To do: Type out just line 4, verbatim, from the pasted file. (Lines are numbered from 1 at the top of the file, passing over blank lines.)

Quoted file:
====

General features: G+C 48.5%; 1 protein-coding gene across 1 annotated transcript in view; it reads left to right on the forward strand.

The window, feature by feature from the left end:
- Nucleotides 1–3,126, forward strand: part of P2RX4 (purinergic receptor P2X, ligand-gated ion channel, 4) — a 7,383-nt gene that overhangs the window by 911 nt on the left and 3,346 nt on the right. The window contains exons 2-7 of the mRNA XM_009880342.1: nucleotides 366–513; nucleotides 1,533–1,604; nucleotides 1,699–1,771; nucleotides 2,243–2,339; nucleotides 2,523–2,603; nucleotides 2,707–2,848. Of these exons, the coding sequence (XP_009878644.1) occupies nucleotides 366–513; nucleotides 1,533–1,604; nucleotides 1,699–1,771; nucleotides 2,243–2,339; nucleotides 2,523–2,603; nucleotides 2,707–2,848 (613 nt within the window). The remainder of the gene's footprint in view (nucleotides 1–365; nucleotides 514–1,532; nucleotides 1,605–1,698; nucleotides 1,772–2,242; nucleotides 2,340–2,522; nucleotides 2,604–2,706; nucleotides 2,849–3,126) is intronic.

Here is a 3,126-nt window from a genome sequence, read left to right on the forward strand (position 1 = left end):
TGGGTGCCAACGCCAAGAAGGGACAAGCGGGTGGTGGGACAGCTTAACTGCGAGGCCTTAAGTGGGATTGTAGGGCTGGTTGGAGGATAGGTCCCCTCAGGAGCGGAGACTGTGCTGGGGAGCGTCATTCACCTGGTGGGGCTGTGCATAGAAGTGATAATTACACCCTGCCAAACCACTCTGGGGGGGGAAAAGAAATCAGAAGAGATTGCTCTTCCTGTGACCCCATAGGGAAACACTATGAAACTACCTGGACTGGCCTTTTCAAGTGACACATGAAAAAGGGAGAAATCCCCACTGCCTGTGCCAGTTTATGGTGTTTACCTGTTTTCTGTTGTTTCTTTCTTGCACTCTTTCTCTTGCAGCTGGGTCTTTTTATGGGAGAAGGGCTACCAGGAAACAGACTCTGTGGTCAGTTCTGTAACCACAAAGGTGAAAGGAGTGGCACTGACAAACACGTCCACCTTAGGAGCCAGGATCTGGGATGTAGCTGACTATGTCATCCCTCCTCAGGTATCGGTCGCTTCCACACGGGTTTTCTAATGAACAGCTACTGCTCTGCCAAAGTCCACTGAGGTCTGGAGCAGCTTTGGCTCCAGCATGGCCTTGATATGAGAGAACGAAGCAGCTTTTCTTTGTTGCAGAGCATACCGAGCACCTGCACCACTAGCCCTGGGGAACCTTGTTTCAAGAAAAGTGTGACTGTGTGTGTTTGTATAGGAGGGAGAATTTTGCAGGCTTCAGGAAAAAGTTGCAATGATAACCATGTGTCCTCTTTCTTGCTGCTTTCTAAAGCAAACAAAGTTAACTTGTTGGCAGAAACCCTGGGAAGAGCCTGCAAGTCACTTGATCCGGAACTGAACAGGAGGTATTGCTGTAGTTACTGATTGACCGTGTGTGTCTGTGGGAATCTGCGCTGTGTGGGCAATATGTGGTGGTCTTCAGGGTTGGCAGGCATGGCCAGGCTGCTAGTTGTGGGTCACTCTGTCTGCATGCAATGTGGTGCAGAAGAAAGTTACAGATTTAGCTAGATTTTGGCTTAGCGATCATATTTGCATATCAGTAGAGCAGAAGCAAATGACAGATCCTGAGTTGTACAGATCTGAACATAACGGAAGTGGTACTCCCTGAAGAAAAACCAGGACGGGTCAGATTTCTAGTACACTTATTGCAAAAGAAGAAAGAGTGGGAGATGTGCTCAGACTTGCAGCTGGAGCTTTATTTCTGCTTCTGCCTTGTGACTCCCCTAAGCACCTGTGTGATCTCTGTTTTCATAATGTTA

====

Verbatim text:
Here is a 3,126-nt window from a genome sequence, read left to right on the forward strand (position 1 = left end):